The US midterms usually garner less attention in Poland than the presidential election. There is not even an agreed translation of “midterms.” However, as the results rolled in, there was a sense of anxiety mixed with some confidence. These contrasting feelings stem from Poland’s location next to Russia-controlled Belarus and embattled Ukraine, and from its good relations with Republicans and Democratics alike. Its security hangs on the outcome of the war in Ukraine, whose ability to turn back the Russian invasion depends on continued US humanitarian, military, and budgetary support. Warsaw and Kyiv picked up the same cues: Kevin McCarthy’s “blank check” remarks, Marjorie Taylor Greene’s pro-Russia rhetoric, and the retracted Ukraine letter of progressive Democrats. With a Republican House and a Democratic Senate, Warsaw will be less worried than if both chambers had turned red. Nevertheless, both are afraid that Congress will stop picking up the tab on arms deliveries and other forms of support. But this is more of an issue in Kyiv than in Warsaw. Poland’s safety rests not only on US military support for Ukraine but also on bilateral agreements. Viewed from Warsaw, Poland is already at war with Russia in the cyber, disinformation, and energy realms. And, given its role in the conflict in Ukraine, Poland’s relationship with the United States has improved since February. Several new long-term US defense contracts have put it in a better position vis-à-vis Russia. The number of US troops in Poland has increased by 5,500; the first permanent military base in NATO’s eastern flank will be based in the country, hosting the US Army’s V Corps; and Warsaw chose a US company as provider of nuclear technology. Poland’s governing party, which was close to the Trump administration, remains convinced that these deals have lasting bipartisan support in Congress.
The Take from Serbia
Gordana Delić, Director of the Balkan Trust for Democracy
In spite of all its domestic polarization and political differences, the United States will remain determined to secure the entire eastern flank of the transatlantic alliance after the midterms. In Europe’s southeast, it has somewhat filled the void left by the EU’s lack of enthusiasm for enlargement, and the countries in the Balkans have welcomed and embraced Washington’s engagement. The expectation in the region was that, regardless of the elections’ outcome, US policy will be one of continuity and deepening the ties with its different countries through collaborative projects. The Democrats and the Republicans have the same goals in the Balkans. Relaxing the relations between Kosovo and Serbia, breaking the political deadlock in Bosnia, and advancing the region’s Euro-Atlantic integration will remain the focal points of US Balkans policy, no matter the outcome in Congress. There could be minor adjustments in the administration’s approach but Washington insisting on the rule of law, democracy, and human rights will remain as preconditions for collaboration and aid. Also, hopefully, one good side effect of the midterms will be that the significant rise in civic engagement and voting in the United States may set a trend for European citizens to follow.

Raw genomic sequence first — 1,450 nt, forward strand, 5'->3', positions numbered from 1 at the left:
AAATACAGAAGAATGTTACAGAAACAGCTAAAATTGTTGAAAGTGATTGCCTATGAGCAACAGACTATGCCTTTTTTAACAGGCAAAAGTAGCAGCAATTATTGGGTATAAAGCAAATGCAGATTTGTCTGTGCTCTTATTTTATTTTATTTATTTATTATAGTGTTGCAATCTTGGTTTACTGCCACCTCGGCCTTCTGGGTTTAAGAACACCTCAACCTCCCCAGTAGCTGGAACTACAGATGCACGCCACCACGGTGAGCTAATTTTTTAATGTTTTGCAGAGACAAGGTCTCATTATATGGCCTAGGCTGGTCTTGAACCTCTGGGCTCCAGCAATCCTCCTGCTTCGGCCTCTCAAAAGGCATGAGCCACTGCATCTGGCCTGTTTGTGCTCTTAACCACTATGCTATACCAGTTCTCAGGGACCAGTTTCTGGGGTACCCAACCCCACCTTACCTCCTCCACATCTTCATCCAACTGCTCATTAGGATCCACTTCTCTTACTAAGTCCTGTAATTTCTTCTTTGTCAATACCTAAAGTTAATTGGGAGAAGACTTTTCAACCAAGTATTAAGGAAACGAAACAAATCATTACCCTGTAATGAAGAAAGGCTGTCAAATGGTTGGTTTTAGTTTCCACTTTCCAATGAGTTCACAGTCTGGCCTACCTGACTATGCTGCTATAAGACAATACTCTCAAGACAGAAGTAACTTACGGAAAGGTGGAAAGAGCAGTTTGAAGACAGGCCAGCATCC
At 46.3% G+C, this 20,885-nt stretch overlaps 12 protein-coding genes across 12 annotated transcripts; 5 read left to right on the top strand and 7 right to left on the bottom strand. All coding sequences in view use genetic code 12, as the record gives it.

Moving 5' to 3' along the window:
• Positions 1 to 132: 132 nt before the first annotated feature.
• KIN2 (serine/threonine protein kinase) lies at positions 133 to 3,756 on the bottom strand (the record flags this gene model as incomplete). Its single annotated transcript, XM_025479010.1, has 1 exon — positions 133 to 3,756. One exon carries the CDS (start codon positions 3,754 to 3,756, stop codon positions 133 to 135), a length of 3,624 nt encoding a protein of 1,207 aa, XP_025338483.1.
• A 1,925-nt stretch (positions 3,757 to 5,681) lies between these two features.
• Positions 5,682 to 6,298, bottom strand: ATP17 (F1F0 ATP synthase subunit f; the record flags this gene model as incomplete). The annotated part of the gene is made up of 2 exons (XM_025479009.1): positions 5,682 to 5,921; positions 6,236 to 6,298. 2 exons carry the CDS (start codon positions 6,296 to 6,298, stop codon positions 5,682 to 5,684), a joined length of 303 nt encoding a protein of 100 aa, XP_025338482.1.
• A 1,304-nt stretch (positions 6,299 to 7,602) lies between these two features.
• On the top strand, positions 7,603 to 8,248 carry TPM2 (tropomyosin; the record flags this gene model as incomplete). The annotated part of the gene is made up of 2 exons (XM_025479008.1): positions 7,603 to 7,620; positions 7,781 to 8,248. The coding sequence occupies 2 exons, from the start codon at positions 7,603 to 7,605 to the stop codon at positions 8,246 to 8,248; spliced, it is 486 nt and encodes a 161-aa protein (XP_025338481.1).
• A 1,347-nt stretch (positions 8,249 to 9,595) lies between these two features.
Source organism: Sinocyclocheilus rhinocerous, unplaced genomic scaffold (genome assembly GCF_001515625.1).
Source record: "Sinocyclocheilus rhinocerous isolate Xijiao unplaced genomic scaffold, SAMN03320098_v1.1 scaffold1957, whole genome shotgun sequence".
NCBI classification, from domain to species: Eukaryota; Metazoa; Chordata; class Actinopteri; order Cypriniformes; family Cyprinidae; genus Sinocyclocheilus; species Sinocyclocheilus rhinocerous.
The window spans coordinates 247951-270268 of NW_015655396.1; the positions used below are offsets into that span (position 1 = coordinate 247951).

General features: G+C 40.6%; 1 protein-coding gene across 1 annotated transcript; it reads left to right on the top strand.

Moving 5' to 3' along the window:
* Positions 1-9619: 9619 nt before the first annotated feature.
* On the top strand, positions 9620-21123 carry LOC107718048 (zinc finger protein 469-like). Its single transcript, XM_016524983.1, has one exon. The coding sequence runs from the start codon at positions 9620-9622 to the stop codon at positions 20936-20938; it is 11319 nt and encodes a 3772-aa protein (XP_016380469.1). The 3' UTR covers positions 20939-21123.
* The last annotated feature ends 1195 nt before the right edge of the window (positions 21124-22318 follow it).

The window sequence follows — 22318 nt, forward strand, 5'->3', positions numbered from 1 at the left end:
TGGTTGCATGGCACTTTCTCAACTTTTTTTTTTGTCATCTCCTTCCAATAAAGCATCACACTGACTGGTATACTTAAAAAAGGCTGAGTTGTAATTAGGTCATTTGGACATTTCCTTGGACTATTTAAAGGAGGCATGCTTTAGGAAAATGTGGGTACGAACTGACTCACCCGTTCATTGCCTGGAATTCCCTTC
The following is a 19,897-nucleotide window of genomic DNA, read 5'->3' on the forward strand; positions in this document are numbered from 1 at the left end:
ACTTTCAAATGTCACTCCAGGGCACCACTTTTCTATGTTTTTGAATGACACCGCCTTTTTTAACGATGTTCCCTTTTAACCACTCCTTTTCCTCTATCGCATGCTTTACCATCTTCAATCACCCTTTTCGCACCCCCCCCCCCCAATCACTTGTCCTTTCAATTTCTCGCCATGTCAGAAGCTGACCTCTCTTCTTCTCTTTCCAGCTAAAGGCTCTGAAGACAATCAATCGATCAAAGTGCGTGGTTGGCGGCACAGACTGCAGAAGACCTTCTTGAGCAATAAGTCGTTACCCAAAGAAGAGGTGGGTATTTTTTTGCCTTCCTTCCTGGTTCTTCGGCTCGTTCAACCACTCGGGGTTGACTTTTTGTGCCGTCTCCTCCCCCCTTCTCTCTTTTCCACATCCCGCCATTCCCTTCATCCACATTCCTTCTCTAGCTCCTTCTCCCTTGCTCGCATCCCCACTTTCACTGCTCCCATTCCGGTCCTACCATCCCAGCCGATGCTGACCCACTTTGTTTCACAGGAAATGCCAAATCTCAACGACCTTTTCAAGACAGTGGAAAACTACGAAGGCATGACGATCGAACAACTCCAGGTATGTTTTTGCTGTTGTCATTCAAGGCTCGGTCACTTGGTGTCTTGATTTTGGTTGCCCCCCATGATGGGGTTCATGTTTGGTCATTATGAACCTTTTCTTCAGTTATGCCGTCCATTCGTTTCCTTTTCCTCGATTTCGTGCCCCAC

The Take from Turkey
Özgür Ünlühisarcıklı, director of the Ankara office
With critically important presidential and parliamentary elections coming up, likely in May, the time-horizon of Turkey’s politics is limited. Therefore, the country will focus more on the short-term implications of the US midterms’ results. A sweeping Republican victory, foretelling a possible second term for Donald Trump or the election of a Trump-like Republican president in 2024, would have led to unpredictability in Washington that would put into question the long-term credibility of US policy toward Russia. As a result, already distressed by the negative impact of the sanctions against Russia on their economies, European countries could have lost the political will to continue pressuring Moscow. This in turn would have made Turkey’s policy of not joining the sanctions regime more tenable. Now, the opposite looks likely. With a limited Republican success that does not imply a second term for Trump, the Biden administration will have more leeway to double down on its efforts to punish Russia for its war on Ukraine, with continued support from Europe. And pressure on Turkey to fall in line with this policy will increase. This will put President Recep Tayyip Erdoğan in a difficult situation as he cannot easily give up the financial benefits of engagement with Russia six months before elections that are already looking like an uphill battle for him and his party given Turkey’s economic situation.